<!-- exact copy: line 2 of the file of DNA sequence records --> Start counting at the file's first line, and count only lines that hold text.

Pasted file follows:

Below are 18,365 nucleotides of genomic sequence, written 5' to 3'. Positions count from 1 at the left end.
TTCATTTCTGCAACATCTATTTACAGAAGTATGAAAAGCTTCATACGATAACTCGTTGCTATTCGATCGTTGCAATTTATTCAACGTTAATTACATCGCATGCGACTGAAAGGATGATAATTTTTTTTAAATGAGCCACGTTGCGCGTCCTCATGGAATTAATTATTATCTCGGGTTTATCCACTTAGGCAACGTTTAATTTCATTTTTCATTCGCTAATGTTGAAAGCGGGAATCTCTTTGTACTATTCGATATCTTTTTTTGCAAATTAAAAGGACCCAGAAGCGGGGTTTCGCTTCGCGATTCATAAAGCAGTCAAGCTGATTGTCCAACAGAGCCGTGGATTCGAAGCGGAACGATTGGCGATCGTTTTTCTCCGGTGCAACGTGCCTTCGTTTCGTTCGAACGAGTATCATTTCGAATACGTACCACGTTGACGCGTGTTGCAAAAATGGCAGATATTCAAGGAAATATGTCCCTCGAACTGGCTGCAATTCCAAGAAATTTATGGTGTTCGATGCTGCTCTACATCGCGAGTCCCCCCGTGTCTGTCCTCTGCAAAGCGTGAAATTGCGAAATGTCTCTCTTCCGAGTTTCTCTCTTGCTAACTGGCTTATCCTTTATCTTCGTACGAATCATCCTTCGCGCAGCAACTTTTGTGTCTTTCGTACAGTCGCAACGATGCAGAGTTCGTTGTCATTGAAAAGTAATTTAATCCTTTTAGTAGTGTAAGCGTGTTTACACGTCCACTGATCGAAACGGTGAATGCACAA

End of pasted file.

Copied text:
TTCATTTCTGCAACATCTATTTACAGAAGTATGAAAAGCTTCATACGATAACTCGTTGCTATTCGATCGTTGCAATTTATTCAACGTTAATTACATCGCATGCGACTGAAAGGATGATAATTTTTTTTAAATGAGCCACGTTGCGCGTCCTCATGGAATTAATTATTATCTCGGGTTTATCCACTTAGGCAACGTTTAATTTCATTTTTCATTCGCTAATGTTGAAAGCGGGAATCTCTTTGTACTATTCGATATCTTTTTTTGCAAATTAAAAGGACCCAGAAGCGGGGTTTCGCTTCGCGATTCATAAAGCAGTCAAGCTGATTGTCCAACAGAGCCGTGGATTCGAAGCGGAACGATTGGCGATCGTTTTTCTCCGGTGCAACGTGCCTTCGTTTCGTTCGAACGAGTATCATTTCGAATACGTACCACGTTGACGCGTGTTGCAAAAATGGCAGATATTCAAGGAAATATGTCCCTCGAACTGGCTGCAATTCCAAGAAATTTATGGTGTTCGATGCTGCTCTACATCGCGAGTCCCCCCGTGTCTGTCCTCTGCAAAGCGTGAAATTGCGAAATGTCTCTCTTCCGAGTTTCTCTCTTGCTAACTGGCTTATCCTTTATCTTCGTACGAATCATCCTTCGCGCAGCAACTTTTGTGTCTTTCGTACAGTCGCAACGATGCAGAGTTCGTTGTCATTGAAAAGTAATTTAATCCTTTTAGTAGTGTAAGCGTGTTTACACGTCCACTGATCGAAACGGTGAATGCACAA